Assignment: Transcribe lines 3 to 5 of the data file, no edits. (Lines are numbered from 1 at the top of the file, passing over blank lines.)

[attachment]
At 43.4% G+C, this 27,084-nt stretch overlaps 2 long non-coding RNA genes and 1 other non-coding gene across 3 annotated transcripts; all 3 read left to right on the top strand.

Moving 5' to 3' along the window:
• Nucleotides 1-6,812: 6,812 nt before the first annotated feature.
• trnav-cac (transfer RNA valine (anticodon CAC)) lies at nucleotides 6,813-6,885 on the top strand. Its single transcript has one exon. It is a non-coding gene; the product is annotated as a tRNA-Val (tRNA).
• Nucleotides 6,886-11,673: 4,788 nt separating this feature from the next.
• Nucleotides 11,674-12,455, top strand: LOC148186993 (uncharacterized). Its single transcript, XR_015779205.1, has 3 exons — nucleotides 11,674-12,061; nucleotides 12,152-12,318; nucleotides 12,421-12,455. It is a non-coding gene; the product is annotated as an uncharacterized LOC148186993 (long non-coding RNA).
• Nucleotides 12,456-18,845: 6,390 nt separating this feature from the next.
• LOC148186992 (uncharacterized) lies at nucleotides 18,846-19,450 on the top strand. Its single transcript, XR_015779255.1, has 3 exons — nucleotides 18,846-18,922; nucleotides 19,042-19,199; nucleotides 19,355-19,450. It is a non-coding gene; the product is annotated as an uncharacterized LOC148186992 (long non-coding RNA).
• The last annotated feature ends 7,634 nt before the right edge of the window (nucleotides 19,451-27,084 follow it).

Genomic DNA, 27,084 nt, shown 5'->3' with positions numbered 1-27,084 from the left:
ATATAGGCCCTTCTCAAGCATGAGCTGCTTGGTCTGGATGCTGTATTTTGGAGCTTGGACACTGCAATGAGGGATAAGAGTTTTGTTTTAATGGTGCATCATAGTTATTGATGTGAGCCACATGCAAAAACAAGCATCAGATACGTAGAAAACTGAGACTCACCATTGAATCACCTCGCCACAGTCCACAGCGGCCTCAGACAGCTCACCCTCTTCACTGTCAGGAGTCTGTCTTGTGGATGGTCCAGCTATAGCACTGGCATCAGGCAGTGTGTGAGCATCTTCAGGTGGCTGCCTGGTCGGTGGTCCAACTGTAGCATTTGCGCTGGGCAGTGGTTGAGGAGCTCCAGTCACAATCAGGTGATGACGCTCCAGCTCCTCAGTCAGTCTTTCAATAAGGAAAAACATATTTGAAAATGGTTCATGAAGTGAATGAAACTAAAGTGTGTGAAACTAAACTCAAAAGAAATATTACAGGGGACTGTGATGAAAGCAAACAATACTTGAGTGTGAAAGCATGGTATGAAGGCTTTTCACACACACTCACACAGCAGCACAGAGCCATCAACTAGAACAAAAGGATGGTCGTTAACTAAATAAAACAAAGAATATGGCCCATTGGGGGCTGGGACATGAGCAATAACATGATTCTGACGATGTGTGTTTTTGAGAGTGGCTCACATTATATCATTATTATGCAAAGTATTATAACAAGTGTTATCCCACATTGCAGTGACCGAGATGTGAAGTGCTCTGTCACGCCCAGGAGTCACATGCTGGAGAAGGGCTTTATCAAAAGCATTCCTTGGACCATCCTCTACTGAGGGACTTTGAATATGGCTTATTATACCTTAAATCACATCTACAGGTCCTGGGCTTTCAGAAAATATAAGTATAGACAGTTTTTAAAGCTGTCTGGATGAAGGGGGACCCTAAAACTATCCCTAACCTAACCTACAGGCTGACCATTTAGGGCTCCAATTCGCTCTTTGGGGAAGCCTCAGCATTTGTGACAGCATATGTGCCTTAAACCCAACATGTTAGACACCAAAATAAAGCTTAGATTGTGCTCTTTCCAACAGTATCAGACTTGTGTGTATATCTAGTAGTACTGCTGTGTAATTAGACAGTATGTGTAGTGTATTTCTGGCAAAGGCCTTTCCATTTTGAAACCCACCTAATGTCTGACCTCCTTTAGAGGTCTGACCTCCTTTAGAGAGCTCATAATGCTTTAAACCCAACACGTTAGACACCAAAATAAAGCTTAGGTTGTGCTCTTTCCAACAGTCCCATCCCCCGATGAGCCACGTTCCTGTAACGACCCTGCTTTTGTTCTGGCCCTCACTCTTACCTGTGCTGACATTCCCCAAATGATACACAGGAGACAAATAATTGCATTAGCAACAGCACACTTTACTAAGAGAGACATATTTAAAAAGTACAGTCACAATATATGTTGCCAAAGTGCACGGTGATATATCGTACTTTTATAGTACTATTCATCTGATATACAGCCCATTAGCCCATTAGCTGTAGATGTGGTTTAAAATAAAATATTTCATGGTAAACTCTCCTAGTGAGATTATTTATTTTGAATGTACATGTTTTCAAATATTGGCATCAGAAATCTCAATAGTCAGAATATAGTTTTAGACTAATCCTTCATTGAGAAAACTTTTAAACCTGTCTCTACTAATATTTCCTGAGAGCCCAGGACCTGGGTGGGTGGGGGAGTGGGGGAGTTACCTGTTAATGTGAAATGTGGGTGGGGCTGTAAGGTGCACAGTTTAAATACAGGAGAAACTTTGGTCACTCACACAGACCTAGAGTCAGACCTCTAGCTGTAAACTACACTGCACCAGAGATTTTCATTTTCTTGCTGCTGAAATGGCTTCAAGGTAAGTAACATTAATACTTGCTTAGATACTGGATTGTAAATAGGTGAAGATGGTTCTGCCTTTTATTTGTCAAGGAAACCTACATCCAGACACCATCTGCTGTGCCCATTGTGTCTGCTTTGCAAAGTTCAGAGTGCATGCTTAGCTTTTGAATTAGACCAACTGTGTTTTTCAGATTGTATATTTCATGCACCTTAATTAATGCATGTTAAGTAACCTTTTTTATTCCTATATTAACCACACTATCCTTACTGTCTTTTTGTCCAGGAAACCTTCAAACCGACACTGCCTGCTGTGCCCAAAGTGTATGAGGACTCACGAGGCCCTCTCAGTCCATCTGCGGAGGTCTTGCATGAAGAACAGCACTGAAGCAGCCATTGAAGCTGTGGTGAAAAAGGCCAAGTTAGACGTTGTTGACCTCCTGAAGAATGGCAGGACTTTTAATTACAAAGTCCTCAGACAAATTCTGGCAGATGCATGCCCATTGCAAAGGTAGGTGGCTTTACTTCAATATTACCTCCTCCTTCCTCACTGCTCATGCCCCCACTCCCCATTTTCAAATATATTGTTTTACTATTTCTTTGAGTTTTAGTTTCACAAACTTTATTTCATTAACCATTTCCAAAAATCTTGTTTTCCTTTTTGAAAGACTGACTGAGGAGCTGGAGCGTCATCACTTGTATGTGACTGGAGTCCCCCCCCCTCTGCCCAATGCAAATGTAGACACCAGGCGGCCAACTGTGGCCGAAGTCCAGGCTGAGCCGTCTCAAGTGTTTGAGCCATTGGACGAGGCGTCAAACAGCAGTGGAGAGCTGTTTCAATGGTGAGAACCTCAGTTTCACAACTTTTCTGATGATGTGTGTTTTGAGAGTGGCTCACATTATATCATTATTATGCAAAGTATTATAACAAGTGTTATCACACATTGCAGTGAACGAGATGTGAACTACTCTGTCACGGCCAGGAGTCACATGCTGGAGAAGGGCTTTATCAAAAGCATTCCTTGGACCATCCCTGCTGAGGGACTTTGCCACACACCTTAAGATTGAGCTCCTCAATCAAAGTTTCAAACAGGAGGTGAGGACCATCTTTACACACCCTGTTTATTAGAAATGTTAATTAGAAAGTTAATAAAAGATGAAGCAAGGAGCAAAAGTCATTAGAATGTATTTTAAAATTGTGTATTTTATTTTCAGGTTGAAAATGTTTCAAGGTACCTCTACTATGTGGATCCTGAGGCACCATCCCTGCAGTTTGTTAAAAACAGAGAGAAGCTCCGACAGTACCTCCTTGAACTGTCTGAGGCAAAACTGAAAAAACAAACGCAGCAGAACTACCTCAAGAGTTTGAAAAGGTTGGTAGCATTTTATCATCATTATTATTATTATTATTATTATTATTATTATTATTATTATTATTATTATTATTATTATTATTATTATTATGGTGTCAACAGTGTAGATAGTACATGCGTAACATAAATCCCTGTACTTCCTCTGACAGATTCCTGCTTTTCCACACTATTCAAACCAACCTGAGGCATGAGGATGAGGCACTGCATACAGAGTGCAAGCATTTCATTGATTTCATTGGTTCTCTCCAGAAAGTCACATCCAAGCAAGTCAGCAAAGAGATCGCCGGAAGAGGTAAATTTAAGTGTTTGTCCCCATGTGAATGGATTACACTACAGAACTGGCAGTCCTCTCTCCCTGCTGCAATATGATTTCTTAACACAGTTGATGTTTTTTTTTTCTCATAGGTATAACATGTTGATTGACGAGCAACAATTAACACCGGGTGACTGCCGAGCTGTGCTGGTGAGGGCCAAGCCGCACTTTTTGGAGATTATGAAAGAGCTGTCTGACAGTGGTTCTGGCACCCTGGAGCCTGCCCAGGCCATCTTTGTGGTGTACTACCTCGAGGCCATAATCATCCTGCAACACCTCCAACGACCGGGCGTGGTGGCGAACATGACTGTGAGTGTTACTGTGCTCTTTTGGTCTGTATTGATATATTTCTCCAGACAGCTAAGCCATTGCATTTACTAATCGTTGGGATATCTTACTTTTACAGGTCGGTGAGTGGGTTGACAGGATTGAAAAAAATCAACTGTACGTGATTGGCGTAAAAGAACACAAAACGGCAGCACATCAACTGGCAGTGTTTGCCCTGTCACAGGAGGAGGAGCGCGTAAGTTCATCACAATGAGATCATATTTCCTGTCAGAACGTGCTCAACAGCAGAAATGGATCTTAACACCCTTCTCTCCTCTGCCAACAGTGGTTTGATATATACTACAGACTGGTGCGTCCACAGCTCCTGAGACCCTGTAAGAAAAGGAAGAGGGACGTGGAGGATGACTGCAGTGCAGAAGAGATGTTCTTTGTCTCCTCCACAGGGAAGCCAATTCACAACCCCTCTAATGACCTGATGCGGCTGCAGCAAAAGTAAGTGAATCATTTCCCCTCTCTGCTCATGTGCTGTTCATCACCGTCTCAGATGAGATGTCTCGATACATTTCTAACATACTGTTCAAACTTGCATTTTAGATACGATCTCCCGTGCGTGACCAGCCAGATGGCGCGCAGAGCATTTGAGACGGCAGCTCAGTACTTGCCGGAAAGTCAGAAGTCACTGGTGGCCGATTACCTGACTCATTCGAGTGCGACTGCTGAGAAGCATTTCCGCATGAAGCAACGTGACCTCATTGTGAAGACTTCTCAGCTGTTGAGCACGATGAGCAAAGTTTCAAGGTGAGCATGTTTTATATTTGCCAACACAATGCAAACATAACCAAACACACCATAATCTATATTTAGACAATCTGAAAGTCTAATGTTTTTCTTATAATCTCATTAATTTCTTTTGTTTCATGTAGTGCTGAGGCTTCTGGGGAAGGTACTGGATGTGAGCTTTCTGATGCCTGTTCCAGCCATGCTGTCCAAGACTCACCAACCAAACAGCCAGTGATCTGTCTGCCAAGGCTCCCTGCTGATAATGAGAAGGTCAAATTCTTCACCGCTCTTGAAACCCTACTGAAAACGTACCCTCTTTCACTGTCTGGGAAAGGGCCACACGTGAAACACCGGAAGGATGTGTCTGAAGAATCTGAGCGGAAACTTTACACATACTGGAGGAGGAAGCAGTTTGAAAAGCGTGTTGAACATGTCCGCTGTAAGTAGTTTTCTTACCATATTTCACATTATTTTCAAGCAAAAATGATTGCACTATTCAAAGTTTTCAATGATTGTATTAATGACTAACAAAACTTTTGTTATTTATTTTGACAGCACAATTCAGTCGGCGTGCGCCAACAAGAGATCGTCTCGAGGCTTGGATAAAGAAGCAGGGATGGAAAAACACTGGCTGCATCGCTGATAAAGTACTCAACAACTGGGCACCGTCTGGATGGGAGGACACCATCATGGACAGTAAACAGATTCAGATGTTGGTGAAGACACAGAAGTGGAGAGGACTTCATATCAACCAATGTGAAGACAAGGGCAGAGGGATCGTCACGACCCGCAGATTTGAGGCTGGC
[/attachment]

• Nucleotides 1-6,812: 6,812 nt before the first annotated feature.
• trnav-cac (transfer RNA valine (anticodon CAC)) lies at nucleotides 6,813-6,885 on the top strand. Its single transcript has one exon. It is a non-coding gene; the product is annotated as a tRNA-Val (tRNA).
• Nucleotides 6,886-11,673: 4,788 nt separating this feature from the next.